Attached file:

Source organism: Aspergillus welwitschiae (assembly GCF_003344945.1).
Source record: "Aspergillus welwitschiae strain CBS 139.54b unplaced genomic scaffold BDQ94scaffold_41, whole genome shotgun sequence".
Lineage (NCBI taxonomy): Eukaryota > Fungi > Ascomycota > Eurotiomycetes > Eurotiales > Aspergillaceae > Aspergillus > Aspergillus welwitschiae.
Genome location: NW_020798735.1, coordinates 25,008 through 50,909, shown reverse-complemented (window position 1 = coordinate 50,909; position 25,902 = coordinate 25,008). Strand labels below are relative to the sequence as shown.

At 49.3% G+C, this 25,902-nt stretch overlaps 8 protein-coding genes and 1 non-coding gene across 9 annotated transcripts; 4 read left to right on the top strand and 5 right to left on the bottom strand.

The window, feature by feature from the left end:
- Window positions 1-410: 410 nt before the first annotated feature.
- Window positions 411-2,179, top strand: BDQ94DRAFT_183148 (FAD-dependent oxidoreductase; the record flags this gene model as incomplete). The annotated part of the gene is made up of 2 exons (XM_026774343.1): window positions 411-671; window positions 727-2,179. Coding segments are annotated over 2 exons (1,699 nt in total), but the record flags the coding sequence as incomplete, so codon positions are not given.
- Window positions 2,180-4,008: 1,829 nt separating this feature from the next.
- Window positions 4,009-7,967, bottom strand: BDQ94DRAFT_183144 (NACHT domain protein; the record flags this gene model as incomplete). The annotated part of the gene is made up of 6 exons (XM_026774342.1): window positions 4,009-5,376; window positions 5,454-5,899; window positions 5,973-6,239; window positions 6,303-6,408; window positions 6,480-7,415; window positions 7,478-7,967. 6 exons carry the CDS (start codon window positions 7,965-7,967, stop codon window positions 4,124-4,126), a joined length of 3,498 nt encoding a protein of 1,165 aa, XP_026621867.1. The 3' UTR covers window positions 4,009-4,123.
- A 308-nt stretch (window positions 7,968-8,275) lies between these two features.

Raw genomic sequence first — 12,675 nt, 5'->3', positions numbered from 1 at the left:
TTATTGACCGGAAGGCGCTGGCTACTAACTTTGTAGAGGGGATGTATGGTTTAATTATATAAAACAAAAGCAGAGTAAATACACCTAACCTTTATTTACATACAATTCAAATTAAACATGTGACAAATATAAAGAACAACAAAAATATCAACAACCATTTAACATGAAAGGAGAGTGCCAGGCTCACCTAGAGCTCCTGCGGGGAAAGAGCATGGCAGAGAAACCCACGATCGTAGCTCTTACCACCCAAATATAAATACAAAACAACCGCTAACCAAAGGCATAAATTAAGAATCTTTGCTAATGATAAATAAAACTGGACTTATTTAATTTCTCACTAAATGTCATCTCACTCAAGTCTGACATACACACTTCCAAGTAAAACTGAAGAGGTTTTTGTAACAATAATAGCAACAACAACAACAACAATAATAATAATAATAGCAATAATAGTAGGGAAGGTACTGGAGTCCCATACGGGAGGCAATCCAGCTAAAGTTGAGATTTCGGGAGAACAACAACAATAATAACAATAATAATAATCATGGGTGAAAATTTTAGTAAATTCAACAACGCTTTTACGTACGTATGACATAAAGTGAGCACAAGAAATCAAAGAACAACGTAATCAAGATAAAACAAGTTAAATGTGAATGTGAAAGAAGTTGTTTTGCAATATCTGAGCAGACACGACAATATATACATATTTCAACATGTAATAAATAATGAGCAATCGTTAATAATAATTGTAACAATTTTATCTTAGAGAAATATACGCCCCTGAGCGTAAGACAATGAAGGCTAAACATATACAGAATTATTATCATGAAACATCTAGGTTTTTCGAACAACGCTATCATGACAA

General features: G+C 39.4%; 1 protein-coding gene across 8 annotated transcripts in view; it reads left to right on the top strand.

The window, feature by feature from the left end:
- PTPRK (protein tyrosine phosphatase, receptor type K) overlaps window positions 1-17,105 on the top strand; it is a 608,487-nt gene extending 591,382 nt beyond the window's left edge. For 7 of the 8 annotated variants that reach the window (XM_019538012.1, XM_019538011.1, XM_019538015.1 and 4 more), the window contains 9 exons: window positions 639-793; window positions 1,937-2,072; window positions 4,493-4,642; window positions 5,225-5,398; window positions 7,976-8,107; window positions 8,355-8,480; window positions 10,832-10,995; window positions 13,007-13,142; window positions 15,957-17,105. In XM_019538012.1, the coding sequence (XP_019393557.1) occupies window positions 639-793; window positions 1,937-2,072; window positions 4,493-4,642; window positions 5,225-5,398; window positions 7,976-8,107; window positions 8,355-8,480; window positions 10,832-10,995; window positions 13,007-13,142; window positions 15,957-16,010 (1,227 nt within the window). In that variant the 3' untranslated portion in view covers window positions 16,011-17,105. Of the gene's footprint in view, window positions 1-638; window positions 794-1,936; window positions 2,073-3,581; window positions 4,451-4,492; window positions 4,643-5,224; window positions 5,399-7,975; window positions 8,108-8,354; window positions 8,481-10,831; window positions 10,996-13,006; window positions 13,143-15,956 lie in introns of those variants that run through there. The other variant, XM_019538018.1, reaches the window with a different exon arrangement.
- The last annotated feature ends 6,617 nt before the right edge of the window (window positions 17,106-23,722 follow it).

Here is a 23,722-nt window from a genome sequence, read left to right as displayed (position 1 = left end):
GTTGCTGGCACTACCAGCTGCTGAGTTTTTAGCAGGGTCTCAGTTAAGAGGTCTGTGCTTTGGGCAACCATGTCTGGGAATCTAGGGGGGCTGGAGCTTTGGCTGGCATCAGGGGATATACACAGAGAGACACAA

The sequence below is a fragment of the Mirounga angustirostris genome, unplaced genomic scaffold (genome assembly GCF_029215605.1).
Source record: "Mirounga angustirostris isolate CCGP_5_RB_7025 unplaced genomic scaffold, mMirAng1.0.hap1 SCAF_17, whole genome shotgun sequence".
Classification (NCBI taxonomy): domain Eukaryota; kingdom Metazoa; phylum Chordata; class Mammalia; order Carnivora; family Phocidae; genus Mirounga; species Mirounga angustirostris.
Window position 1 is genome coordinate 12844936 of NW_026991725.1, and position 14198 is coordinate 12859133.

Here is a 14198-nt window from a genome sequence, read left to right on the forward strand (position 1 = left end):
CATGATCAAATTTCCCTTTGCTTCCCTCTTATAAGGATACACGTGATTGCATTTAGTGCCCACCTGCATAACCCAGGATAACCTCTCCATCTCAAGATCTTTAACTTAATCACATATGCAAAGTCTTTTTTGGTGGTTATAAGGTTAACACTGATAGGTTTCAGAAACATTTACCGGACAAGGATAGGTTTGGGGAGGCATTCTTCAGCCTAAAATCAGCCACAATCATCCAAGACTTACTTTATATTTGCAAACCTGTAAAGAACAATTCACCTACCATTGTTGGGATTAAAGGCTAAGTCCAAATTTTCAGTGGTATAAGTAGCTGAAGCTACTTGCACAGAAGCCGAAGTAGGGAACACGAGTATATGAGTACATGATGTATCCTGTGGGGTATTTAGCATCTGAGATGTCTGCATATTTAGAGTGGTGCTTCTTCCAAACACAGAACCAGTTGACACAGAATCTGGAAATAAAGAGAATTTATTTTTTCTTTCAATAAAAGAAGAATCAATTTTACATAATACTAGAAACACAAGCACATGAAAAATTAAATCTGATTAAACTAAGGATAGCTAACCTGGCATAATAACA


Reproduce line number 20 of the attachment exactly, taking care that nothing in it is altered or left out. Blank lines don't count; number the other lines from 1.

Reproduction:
The sequence below is a fragment of the Mirounga angustirostris genome, unplaced genomic scaffold (genome assembly GCF_029215605.1).